News A police leaflet in a Sochi hotel shows Ruzanna Ibragimova, claiming she is a potential suicide bomber in the city

Olympic committees in Germany, Hungary, Italy, Slovenia and the UK have received messages threatening their delegations, although officials dismissed them as unfounded

Sophie's choice to be golden shot

Schoolgirl McKinna could be GB's surprise package at inaugural Youth Olympics

Chambers given 2012 boost ahead of his 100m campaign

Dwain Chambers could be going for gold in 2012 after all. Just when he thought he would be waking up today without any reason to count down the two years to the summer of 2012, the co-favourite for the 100m title in the European Championships, which start here in Barcelona this morning, discovered that he will have a major championship target to aim for the year after next.

Handball: Prieto is ready to pick it up and run with it

It is played by 20 million people. Now a Frenchman – not Thierry Henry – is giving Team GB a helping hand for 2012

Defeat will take time to get over says Hodgson

Roy Hodgson has admitted he will need to let the pain subside before he can work out whether there will be any lingering benefits from Fulham's run to the Europa League final.

RFU finally admit to getting it wrong over sacking of Ashton

They took a long time getting there – two years in which they have seen the England team slip to seventh in the world rankings with a lamentable win rate of 38 per cent under Martin Johnson – but the Rugby Football Union hierarchy finally acknowledged yesterday, albeit tacitly, that the decision to sack Brian Ashton as head coach after the 2008 Six Nations Championship might have been flawed.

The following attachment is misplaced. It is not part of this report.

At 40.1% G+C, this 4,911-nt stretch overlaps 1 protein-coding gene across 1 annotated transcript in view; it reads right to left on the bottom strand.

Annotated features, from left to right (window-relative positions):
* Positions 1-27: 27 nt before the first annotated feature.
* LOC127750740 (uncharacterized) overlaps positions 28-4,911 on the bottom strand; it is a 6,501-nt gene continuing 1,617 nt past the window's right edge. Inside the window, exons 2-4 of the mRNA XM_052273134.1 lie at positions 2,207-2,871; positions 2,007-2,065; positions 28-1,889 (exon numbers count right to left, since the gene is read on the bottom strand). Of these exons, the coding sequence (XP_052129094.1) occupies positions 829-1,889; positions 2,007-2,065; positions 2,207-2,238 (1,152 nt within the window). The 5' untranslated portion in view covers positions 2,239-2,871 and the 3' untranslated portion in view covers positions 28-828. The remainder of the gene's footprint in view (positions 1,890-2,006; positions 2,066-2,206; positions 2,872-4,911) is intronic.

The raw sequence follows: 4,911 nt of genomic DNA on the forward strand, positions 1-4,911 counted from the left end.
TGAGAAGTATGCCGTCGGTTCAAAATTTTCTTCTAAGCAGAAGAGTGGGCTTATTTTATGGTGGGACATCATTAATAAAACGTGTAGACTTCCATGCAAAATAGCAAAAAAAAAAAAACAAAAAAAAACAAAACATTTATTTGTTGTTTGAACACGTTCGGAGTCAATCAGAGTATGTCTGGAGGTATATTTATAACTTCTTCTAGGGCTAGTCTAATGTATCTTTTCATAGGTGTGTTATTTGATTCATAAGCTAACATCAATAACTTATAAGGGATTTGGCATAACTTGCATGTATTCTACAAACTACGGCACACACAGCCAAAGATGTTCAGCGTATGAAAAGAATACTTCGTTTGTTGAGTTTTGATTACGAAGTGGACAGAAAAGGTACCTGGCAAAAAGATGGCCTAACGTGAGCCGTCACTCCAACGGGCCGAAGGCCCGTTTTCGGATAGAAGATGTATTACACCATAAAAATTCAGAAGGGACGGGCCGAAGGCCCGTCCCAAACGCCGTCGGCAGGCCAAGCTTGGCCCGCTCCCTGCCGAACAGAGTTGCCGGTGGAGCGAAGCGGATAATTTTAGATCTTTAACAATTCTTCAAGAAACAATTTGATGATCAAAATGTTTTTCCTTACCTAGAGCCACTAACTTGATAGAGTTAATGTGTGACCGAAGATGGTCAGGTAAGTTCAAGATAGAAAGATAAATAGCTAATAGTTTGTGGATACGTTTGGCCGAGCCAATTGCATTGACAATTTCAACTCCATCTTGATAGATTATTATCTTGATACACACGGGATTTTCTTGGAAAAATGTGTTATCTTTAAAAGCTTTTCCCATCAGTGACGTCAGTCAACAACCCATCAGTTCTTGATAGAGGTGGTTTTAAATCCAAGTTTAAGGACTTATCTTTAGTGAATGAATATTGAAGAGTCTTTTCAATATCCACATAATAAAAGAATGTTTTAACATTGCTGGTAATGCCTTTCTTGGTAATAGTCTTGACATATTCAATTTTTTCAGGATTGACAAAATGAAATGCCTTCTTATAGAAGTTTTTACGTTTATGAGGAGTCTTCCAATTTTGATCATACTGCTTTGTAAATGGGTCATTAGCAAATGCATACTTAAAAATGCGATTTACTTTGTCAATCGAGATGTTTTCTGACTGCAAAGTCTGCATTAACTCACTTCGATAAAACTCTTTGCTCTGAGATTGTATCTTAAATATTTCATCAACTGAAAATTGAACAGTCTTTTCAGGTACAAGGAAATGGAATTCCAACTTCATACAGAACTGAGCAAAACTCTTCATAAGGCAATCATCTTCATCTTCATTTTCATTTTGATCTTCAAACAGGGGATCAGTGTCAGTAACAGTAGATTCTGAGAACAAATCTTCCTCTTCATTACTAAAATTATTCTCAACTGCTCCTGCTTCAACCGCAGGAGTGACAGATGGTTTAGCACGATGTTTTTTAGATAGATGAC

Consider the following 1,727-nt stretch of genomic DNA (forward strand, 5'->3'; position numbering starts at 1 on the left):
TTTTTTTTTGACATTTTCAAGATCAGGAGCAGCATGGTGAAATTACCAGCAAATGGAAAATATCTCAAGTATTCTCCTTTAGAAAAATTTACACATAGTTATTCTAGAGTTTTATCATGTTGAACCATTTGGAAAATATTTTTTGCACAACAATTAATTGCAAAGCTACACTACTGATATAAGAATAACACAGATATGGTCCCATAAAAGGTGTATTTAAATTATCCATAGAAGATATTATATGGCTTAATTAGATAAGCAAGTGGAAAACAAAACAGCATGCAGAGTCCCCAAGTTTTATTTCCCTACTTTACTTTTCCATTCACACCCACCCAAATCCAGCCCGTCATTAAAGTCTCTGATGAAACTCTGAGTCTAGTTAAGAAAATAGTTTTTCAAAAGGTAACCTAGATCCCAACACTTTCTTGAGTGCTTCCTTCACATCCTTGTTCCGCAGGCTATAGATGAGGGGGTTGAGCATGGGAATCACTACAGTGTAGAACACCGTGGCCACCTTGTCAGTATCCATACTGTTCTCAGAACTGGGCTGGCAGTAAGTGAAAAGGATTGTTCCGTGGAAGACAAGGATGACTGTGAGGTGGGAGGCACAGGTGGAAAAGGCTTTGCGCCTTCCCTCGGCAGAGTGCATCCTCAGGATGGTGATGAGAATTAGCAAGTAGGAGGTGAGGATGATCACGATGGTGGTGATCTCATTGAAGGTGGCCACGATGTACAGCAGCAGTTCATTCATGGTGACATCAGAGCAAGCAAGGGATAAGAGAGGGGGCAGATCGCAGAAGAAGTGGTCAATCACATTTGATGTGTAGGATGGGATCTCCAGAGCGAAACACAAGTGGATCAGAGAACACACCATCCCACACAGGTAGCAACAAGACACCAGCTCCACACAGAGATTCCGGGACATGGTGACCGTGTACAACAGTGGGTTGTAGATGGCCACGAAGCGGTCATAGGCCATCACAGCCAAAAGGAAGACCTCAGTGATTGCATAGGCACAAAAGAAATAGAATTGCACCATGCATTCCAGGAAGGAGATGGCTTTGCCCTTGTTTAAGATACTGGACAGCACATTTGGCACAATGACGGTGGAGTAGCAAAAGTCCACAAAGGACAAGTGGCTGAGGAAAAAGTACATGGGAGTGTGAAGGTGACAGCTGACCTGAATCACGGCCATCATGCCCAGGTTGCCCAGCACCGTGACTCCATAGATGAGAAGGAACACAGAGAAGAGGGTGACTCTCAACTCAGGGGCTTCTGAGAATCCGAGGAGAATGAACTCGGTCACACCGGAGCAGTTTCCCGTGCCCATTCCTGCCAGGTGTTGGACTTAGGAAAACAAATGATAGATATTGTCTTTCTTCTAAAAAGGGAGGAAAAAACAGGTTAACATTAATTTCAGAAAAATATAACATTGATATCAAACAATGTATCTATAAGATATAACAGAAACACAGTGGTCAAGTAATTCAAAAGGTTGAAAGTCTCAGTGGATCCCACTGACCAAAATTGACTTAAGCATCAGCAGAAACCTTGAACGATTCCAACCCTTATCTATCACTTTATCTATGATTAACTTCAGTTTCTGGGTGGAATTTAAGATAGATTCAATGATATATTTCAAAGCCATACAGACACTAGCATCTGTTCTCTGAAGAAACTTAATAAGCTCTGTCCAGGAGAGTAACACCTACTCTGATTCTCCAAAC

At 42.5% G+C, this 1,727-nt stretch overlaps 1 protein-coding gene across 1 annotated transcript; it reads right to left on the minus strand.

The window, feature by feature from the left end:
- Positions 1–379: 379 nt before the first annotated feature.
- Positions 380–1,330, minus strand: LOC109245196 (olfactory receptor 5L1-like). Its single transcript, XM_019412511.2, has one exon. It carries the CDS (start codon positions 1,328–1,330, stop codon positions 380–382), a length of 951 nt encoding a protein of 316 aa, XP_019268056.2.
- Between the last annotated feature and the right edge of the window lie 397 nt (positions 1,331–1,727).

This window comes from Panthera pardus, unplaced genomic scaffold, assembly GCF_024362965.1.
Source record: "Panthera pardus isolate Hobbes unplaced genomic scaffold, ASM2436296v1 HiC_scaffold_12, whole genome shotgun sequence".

RFU chairman defends support of Johnson

Rugby Football Union chairman Martyn Thomas has defended Twickenham's decision to back England manager Martin Johnson through to the 2011 World Cup in New Zealand.

Huckle aims high to take shot at glory

Teenager on target for medal at London 2012 despite pariah status of his chosen sport

Muirhead on target to sweep all before her

Nineteen-year-old looks to repeat gold-winning glory of 2002 as she leads the GB women's curling team in Vancouver

Inside Lines: Canadians' churlishness adds to the hazards on ice wall of death

The death of the Georgian luge athlete Nodar Kumaritashvili on Friday is a sombre reminder that Winter Olympics are not just the deep-frozen frolic that many non-Alpine nations seem to think. It is also worrying that the Canadian hosts acted so inhospitably by limiting training access to the hazardous run, that will also be used for the bob skeleton events in which British hopes Shelley Rudman and Amy Williams begin their medal assault this week, during the build-up to the Games. According to the British team leader, Andy Hunt, the skeleton sliders have had only 10 per cent of the practice time the Canadians have enjoyed. As Britain and other nations have been complaining for some time about Canada's attitude, presumably designed to gain home advantage, should not the International Olympic Committee's watchdogs have intervened? If nothing else, this latest tragedy – the fifth fatality in the history of the Winter Olympics – should quell those sniggers about sliding on ice and jumping around on skis not being worthy of Olympic medals. The British Olympic Association chairman, Colin Moynihan, says Vancouver has to be a turning point for the appreciation of winter sports in this country. Let's hope it does not take the death of a young Georgian to prove him right.

Search Olympic village for drugs, suggests peer

Police would be able to search Olympic athletes' rooms for performance-enhancing drugs under a new law being proposed for the London 2012 Games.

The guts but not the glory for Brownlee

No one glanced up from their skinny lattes or did a double-take in mid-sudoku when Britain's most accomplished world champion walked into his local Starbucks. Even if they had, they wouldn't have recognised him. "No one ever has," shrugs Alistair Brownlee. "And actually, I like it that way."